Climbers & Ramblers

Big, bold & beautiful roses

Nothing can surpass the romance of an old-fashioned rambling or climbing rose in full bloom growing up a garden wall or over a fence. With their profusion of flowers, heady fragrance and intense colour they announce the arrival of summer like nothing else.

This section is a really two in one :-

Climbing roses

These are often sports of bush roses and make a few big arms that can be trained against a wall, fence or pergola. If trained and pruned correctly the display can be phenomenal, and many of the climbers repeat flower throughout the season. Climbers can be utilised in even very small gardens to give as much display as a big shrub, but with a very small ground space.

Rambling roses

On the other hand these are of wilder nature and more suited to larger or country gardens. They are very hardy and look great alongside road fences or can cover difficult areas quickly. Ramblers make many shoots from the base every year, and will often sucker if they touch the ground as they are quick to make roots. Many of the ramblers are pretty much evergreen and can produce flowers during the winter months when most roses are dormant.

Click on thumbnail images to enlarge

Adeleide dÓrleans

Sempervirens rambler. Lovely clusters of creamy white rosettes with a very sweet scent. available soon

Alberic Barbier (1900)

Wichuriana Rambler. Yellow buds, fading to cream very double flowers. Very scented. repeats reliably in Auckland and other warmer climates. One of the most vigorous ramblers. Very healthy.  available now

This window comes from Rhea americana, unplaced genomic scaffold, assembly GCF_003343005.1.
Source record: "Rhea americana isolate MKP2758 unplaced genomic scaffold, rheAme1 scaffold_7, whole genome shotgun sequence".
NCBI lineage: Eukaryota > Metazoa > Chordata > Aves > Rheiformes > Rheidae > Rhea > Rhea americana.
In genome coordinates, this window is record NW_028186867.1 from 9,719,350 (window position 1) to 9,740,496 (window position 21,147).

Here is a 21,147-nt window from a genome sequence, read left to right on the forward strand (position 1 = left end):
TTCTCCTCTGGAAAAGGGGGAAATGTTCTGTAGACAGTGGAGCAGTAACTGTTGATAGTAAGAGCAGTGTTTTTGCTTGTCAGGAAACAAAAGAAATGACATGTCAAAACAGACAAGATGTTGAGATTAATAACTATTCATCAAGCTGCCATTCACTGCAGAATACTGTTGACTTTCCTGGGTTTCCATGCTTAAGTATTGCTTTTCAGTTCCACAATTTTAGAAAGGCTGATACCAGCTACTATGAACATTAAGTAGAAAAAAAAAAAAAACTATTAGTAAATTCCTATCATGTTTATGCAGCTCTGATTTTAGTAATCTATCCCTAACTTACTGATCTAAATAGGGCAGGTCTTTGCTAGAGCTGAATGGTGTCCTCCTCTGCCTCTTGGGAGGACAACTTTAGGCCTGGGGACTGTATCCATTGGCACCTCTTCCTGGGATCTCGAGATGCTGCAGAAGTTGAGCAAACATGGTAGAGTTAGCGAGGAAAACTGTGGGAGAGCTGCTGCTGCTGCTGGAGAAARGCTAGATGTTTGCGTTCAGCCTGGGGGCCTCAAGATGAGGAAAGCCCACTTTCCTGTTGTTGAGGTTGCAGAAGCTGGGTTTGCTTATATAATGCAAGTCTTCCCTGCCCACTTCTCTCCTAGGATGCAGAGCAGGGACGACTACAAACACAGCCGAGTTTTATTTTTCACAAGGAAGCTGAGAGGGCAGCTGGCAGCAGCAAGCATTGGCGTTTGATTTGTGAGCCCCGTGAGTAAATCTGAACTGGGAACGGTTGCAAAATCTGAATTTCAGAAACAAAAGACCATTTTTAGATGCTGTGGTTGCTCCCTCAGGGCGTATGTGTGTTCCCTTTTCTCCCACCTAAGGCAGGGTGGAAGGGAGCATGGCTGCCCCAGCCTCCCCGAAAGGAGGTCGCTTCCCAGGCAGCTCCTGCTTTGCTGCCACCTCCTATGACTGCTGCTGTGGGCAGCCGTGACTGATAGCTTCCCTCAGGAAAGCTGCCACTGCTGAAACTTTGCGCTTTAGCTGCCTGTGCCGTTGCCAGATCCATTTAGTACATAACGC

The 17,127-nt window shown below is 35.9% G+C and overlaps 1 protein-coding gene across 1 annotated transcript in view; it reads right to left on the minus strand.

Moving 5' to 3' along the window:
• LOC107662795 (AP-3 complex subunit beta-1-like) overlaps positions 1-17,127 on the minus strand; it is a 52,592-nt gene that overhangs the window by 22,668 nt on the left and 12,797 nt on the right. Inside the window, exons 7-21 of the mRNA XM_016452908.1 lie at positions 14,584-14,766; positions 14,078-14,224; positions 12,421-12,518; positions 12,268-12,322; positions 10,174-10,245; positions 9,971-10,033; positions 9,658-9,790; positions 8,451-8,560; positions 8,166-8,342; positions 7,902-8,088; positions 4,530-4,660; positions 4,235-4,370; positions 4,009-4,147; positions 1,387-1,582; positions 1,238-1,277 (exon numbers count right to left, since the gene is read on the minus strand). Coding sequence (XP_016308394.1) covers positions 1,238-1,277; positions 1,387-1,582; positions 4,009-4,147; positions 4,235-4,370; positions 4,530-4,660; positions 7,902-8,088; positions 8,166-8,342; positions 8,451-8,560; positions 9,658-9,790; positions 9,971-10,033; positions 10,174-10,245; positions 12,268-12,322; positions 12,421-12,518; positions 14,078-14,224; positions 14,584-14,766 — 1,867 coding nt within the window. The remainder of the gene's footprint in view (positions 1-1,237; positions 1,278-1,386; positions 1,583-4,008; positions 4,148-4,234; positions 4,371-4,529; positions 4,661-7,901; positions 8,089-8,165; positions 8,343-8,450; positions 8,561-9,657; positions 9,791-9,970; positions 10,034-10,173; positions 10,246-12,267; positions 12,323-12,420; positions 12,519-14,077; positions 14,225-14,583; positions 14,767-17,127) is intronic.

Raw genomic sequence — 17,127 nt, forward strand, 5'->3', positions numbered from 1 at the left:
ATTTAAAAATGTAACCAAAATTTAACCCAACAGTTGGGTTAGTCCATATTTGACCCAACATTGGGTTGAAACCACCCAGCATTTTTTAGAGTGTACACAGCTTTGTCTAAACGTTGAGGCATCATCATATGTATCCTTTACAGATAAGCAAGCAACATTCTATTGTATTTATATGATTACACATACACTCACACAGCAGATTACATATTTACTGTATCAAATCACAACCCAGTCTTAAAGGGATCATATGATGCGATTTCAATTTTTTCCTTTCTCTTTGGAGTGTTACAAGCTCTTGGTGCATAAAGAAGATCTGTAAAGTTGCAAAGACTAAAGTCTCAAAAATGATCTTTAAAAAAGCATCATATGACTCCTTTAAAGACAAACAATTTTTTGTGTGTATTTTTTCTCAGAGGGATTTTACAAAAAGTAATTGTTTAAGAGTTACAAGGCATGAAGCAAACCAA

Albertine (1921)

Another of the wonderful Wichuriana Ramblers. Vibrant pink/yellow flowers with a huge spring flush and the occasional repeat. Lovely scent. Gets a bit of black spot but very tough and shrugs it off. available now

Alexandre Girault (1909)

Wichuriana x rambler. Hundreds of cerise flowers cover this vigorous  rambler in spring, with some repeat throughout the season. Healthy and vigorous. available now

Aloha (1949)

Climbing hybrid Tea. Very bright pink/yellow buds open to antique pink rosettes. Very good fragrance and health, used by David Austin in his breeding programme in the 80’s. available  now

Aviateur Bleriot (1909)

A less well known wichuriana X rambler, this one is another in the very vigorous category. I named it “The Spasticated Rose” early on, due to it’s messy petals heading in all directions! The buds on the other hand are delightful apricot balls, and it makes a lovely picture in full flight. An interesting note is that it’s small hard red hips once won a taste test we held in the garden! sold out

Blackboy (1919)

An Australian climber from Alistair Clark. Gorgeous, fragrant, deep red tea flowers.  Medium climber, minimal thorns.  Repeats all year round available soon

Blush Noisette (1815)

Noisette. Attractive tall shrub or short climber with fresh green leaves and big bunches of highly scented soft pink rosettes. available now

Grass Roots Roses | climber | cecille brunnerCecile Brunner (1894)

Vigorous china climber. Very pretty blush pink miniature hybrid tea blooms – identical leaves and flowers as the bush form. available now

Clair Matin (1960)

This rose is often overlooked by people, but it has so many attributes going for it , it should be considered. It is a healthy and vigorous climber, without getting out of control, is extremely healthy and has lovely plum foliage like the teas. The salmon pink semi double flowers are nothing to write home about but have a sweet scent and arrive with great regularity. And very few thorns! available now

Crepescule (1904)